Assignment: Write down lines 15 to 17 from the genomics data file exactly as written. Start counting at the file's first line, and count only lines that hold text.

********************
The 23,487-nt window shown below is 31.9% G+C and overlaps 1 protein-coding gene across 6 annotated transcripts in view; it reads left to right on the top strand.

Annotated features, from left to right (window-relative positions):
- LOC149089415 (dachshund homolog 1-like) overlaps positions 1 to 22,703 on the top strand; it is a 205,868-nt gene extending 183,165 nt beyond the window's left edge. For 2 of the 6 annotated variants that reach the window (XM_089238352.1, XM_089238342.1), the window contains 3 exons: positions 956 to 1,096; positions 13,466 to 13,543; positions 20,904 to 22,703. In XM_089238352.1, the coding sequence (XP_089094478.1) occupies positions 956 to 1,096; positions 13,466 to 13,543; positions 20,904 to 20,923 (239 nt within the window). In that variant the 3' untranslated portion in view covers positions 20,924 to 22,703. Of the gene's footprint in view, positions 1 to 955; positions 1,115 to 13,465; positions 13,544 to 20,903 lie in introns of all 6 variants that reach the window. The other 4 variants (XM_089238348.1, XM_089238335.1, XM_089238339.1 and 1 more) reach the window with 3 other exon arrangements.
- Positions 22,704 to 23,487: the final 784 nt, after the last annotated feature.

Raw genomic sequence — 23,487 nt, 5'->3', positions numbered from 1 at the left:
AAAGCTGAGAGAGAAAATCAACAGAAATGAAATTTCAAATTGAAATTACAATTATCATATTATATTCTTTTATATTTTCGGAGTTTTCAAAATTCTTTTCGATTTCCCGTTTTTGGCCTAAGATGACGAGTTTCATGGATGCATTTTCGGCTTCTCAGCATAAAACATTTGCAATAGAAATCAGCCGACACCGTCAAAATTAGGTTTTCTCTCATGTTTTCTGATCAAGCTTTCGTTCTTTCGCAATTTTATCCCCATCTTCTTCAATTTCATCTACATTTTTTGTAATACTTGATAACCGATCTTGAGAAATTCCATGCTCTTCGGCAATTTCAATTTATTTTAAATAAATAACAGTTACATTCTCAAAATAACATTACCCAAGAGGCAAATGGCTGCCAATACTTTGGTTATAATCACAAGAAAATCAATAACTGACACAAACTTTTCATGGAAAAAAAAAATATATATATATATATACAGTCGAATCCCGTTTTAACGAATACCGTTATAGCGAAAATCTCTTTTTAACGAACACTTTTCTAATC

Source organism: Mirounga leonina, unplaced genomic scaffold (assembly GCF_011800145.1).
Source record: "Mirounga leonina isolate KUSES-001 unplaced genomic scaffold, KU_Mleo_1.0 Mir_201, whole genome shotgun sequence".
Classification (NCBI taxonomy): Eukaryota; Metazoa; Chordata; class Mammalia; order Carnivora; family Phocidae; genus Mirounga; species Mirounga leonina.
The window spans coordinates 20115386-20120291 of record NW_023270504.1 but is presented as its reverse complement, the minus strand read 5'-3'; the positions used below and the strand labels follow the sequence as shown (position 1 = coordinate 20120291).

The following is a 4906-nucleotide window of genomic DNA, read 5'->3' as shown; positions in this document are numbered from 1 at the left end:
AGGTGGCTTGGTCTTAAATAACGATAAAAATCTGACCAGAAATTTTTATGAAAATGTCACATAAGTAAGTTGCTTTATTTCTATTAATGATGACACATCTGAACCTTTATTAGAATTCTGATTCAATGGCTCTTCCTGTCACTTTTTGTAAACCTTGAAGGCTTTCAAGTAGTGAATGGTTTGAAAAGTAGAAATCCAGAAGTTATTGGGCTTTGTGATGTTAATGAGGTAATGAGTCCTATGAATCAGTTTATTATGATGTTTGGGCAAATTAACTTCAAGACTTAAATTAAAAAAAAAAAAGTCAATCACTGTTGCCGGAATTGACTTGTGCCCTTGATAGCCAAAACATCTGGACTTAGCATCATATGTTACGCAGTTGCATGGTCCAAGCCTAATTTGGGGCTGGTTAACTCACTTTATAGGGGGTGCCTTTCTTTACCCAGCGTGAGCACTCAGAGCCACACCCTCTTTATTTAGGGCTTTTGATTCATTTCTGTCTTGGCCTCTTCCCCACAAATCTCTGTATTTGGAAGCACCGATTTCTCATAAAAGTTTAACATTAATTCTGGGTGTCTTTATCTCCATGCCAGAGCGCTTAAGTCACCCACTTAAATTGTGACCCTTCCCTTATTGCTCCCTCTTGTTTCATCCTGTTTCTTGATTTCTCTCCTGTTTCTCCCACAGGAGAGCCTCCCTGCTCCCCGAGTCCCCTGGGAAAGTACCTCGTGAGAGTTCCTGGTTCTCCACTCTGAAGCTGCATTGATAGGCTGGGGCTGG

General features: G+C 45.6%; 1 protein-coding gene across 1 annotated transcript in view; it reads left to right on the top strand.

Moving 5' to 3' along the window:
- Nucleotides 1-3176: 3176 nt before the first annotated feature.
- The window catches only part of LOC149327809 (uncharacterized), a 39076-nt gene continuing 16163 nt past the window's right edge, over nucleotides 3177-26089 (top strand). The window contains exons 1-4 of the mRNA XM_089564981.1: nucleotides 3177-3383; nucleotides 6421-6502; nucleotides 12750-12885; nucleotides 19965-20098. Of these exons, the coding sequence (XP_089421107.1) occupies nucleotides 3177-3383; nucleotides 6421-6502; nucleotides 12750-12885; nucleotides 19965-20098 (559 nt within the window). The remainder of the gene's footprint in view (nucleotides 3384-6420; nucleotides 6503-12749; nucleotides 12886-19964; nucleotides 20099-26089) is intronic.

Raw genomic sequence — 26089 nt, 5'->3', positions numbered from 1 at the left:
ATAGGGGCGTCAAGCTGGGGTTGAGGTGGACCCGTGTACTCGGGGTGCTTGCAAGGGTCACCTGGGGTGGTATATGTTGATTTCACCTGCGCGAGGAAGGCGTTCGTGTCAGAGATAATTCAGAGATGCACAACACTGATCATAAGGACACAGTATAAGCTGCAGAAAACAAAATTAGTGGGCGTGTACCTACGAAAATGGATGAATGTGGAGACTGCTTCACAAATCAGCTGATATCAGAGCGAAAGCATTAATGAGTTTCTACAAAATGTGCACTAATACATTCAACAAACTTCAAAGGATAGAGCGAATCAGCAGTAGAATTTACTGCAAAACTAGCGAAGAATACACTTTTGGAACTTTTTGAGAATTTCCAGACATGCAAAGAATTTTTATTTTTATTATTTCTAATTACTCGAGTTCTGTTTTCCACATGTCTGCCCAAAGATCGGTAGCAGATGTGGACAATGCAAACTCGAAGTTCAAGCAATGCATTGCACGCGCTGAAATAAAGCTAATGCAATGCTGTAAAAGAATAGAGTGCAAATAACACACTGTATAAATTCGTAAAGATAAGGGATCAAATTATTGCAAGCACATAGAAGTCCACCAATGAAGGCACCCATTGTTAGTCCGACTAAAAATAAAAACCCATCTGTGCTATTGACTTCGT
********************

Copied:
- Nucleotides 1-3176: 3176 nt before the first annotated feature.
- The window catches only part of LOC149327809 (uncharacterized), a 39076-nt gene continuing 16163 nt past the window's right edge, over nucleotides 3177-26089 (top strand). The window contains exons 1-4 of the mRNA XM_089564981.1: nucleotides 3177-3383; nucleotides 6421-6502; nucleotides 12750-12885; nucleotides 19965-20098. Of these exons, the coding sequence (XP_089421107.1) occupies nucleotides 3177-3383; nucleotides 6421-6502; nucleotides 12750-12885; nucleotides 19965-20098 (559 nt within the window). The remainder of the gene's footprint in view (nucleotides 3384-6420; nucleotides 6503-12749; nucleotides 12886-19964; nucleotides 20099-26089) is intronic.

Raw genomic sequence — 26089 nt, 5'->3', positions numbered from 1 at the left: